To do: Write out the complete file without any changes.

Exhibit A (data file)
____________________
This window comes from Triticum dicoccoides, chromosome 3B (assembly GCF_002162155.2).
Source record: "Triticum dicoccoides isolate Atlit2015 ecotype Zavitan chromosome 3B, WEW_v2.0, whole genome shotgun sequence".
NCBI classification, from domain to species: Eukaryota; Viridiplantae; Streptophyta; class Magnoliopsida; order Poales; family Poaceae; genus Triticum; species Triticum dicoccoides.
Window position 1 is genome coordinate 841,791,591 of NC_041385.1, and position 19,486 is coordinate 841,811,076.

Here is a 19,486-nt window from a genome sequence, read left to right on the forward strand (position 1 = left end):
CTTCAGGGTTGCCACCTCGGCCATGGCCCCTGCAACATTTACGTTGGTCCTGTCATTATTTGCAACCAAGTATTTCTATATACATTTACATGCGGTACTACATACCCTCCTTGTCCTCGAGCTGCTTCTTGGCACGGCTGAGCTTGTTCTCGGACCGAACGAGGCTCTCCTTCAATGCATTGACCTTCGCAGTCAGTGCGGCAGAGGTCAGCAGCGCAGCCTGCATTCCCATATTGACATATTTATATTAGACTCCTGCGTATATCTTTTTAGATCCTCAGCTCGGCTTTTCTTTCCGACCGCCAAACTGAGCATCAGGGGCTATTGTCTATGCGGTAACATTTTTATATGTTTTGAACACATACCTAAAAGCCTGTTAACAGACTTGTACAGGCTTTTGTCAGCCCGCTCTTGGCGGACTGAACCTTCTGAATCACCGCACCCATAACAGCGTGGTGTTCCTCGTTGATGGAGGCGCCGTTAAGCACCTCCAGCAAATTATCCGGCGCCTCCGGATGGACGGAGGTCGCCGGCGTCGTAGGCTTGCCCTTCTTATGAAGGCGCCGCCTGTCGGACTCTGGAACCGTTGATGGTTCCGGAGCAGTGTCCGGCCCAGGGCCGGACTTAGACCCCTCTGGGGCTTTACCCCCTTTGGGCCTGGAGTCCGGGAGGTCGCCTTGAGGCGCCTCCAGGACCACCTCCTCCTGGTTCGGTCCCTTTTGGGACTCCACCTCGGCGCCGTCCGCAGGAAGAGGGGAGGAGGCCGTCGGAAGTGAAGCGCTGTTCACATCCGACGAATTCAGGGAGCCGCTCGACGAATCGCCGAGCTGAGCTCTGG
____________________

This window comes from Triticum dicoccoides, chromosome 3B (assembly GCF_002162155.2).
Source record: "Triticum dicoccoides isolate Atlit2015 ecotype Zavitan chromosome 3B, WEW_v2.0, whole genome shotgun sequence".
NCBI classification, from domain to species: Eukaryota; Viridiplantae; Streptophyta; class Magnoliopsida; order Poales; family Poaceae; genus Triticum; species Triticum dicoccoides.
Window position 1 is genome coordinate 841,791,591 of NC_041385.1, and position 19,486 is coordinate 841,811,076.

Here is a 19,486-nt window from a genome sequence, read left to right on the forward strand (position 1 = left end):
CTTCAGGGTTGCCACCTCGGCCATGGCCCCTGCAACATTTACGTTGGTCCTGTCATTATTTGCAACCAAGTATTTCTATATACATTTACATGCGGTACTACATACCCTCCTTGTCCTCGAGCTGCTTCTTGGCACGGCTGAGCTTGTTCTCGGACCGAACGAGGCTCTCCTTCAATGCATTGACCTTCGCAGTCAGTGCGGCAGAGGTCAGCAGCGCAGCCTGCATTCCCATATTGACATATTTATATTAGACTCCTGCGTATATCTTTTTAGATCCTCAGCTCGGCTTTTCTTTCCGACCGCCAAACTGAGCATCAGGGGCTATTGTCTATGCGGTAACATTTTTATATGTTTTGAACACATACCTAAAAGCCTGTTAACAGACTTGTACAGGCTTTTGTCAGCCCGCTCTTGGCGGACTGAACCTTCTGAATCACCGCACCCATAACAGCGTGGTGTTCCTCGTTGATGGAGGCGCCGTTAAGCACCTCCAGCAAATTATCCGGCGCCTCCGGATGGACGGAGGTCGCCGGCGTCGTAGGCTTGCCCTTCTTATGAAGGCGCCGCCTGTCGGACTCTGGAACCGTTGATGGTTCCGGAGCAGTGTCCGGCCCAGGGCCGGACTTAGACCCCTCTGGGGCTTTACCCCCTTTGGGCCTGGAGTCCGGGAGGTCGCCTTGAGGCGCCTCCAGGACCACCTCCTCCTGGTTCGGTCCCTTTTGGGACTCCACCTCGGCGCCGTCCGCAGGAAGAGGGGAGGAGGCCGTCGGAAGTGAAGCGCTGTTCACATCCGACGAATTCAGGGAGCCGCTCGACGAATCGCCGAGCTGAGCTCTGG